- Chrome warns you before downloading some types of malicious files with enhanced Safe Browsingtechnology. In order to help protect privacy, malicious content is detected without Chrome or Google ever having to know about the URLs that you visit or the files you download.
- To provide greater transparency and control over the data that websites store on your computers, Chrome lets you delete Local Shared Objects created by Adobe Flash Player using the browser’s built-in setting dialogs.
Wowzah, the modern web!
- The Chrome Web Store is an open marketplace where you can search for and discover web applications, both free and paid, along with ratings and reviews. Developers can add in-app payments to their apps for a flat 5 percent transaction fee.
- Chrome supports WebGL, which brings hardware-accelerated 3D graphics to the browser with no additional software needed. For a taste of what WebGL can do, check out “3 Dreams of Black,” a 3D music experience for the web browser.
- Chrome’s support for the HTML speech input API enables developers to give web apps the ability to transcribe your voice into text. Try it out on www.google.com by clicking on the microphone icon in the search box.
- Hardware-accelerated 3D CSS enables snazzier experiences in webpages and apps which use 3D effects.
Delivering a new, simpler model for computing
- Chrome is enterprise ready, with an MSI installer and support for managed group policies. Many organizations such as Vanguard and Procter & Gamble have successfully deployed Chrome to thousands of users in an enterprise setting.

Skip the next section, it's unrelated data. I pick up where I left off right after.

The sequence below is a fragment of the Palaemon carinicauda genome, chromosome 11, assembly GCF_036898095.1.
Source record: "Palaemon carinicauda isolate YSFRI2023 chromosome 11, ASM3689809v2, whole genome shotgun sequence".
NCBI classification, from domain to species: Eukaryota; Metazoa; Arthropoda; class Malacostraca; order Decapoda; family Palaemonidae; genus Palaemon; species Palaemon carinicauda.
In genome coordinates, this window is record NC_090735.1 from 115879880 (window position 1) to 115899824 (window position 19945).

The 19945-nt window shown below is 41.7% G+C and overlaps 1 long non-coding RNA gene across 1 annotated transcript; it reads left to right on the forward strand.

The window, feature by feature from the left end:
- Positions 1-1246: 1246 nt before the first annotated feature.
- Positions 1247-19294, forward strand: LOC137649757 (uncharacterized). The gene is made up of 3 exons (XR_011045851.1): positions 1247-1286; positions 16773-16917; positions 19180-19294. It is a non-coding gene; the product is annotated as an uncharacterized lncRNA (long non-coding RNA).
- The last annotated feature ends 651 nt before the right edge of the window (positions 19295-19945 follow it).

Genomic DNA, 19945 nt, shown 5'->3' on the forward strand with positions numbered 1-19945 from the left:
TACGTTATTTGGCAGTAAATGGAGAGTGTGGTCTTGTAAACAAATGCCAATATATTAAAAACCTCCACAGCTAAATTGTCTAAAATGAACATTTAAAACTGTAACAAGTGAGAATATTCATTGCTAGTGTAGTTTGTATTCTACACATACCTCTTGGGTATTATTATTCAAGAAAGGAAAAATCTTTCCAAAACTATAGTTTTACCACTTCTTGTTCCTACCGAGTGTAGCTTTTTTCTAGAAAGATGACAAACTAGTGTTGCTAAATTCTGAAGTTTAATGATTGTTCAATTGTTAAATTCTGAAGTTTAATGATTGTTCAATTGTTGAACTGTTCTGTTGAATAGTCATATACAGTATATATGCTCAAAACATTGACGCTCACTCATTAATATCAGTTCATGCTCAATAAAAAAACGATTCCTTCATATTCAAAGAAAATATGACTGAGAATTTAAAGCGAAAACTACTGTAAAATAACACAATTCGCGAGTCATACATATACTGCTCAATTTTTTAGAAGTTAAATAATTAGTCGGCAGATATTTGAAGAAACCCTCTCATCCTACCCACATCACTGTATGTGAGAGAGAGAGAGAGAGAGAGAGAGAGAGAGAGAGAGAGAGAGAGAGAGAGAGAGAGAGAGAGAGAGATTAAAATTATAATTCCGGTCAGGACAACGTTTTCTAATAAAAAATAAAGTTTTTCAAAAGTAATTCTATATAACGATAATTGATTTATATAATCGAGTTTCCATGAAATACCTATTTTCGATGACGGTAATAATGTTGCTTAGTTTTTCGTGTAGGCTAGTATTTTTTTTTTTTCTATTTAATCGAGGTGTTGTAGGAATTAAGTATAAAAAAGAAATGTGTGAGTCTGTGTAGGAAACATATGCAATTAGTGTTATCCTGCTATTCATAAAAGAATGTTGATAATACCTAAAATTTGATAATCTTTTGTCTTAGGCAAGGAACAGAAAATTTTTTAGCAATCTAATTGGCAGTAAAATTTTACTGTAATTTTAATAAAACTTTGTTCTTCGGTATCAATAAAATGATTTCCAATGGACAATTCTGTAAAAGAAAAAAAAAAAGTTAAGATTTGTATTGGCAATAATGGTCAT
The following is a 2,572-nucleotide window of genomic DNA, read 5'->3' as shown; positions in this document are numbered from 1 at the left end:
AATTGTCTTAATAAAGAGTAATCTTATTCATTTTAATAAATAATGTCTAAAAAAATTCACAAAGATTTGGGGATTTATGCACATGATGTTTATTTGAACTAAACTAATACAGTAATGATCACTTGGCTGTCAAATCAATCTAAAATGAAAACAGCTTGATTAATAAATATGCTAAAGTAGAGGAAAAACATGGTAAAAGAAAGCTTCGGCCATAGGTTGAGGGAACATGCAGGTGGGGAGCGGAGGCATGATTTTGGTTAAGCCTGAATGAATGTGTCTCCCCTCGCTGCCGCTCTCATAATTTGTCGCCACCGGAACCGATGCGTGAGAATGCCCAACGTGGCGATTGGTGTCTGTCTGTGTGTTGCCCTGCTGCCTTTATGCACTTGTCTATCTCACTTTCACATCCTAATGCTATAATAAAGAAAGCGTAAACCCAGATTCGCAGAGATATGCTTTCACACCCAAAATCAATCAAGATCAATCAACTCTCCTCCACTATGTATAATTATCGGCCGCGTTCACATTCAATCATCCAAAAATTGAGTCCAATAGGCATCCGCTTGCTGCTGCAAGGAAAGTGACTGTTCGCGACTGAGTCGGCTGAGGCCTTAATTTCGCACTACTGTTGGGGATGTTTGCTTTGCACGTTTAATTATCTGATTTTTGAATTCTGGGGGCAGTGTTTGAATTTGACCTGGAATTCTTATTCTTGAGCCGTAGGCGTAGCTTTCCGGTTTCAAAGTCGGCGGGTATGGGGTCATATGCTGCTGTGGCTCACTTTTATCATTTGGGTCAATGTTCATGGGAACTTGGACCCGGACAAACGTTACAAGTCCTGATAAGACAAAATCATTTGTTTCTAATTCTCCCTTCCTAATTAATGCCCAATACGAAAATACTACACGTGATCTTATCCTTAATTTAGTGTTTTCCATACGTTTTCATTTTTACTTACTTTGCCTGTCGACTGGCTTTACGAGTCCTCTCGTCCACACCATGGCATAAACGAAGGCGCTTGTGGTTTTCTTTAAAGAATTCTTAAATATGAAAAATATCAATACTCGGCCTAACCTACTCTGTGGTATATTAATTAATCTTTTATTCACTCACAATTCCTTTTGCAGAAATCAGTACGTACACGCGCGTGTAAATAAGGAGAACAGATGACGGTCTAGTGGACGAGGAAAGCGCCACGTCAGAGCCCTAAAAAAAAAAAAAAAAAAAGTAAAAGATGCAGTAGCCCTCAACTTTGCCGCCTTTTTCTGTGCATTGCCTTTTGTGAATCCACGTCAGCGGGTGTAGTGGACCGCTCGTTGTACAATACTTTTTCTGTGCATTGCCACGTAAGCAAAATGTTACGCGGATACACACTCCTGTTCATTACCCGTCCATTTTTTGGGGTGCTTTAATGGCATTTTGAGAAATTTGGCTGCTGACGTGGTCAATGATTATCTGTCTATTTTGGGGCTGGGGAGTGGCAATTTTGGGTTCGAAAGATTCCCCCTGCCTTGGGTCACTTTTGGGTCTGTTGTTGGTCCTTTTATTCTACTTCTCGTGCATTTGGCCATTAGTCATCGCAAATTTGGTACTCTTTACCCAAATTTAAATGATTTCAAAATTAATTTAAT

- As of this past July, Chromebooks are now available for purchase in eight countries—the U.S., U.K., France, Germany, Italy, Spain, the Netherlands and South Korea. And just like Chrome, the Chromebook always keeps getting better. When you turn your Chromebook on, it updates itself automatically: you get the latest and greatest version of the operating system without having to think about it.
Google is celebrating the second anniversary of its Google Chrome browser with the release of new stable and beta versions that have a cleaner and simpler user interface and increased speed and performance.
As the Google Chrome Blog points out, Chrome 6 is years beyond where most imagined browser technology would be when Chrome was first introduced just two years ago.
In addition to some cosmetic changes, the new version of Chrome brings form autofill features, making it so you don't have to type in again and again that ridiculously long email address you now regret choosing. It also brings extension and autofill synchronization, meaning that your autofill data will remain the same from desktop to laptop to netbook.
Among the myriad features, the user interface seems to have an impact in the browser market. The soon-to-be-released Internet Explorer 9 looks like it stole a page from Chrome, adopting the clean and simple design that lets the browser step out of the way. Chrome's design manages to portray what we find most appealing about Chrome (which replaced Firefox as the default browser months ago now) - its lightweight operation. Just as it steps out of the way of the page, in terms of design, the browser manages to step out of the way of other programs, managing to run well (even on a netbook) without hogging all of the processing power.
If you haven't yet, we highly recommend giving Chrome a spin.
Watching the 1985 classic Back to the Future last night, I was struck by how much things can change with time. The main character Marty McFly travels 30 years back in time, only to find that his house hadn’t been built yet, skateboards hadn’t been invented and nobody had ever heard rock ‘n roll.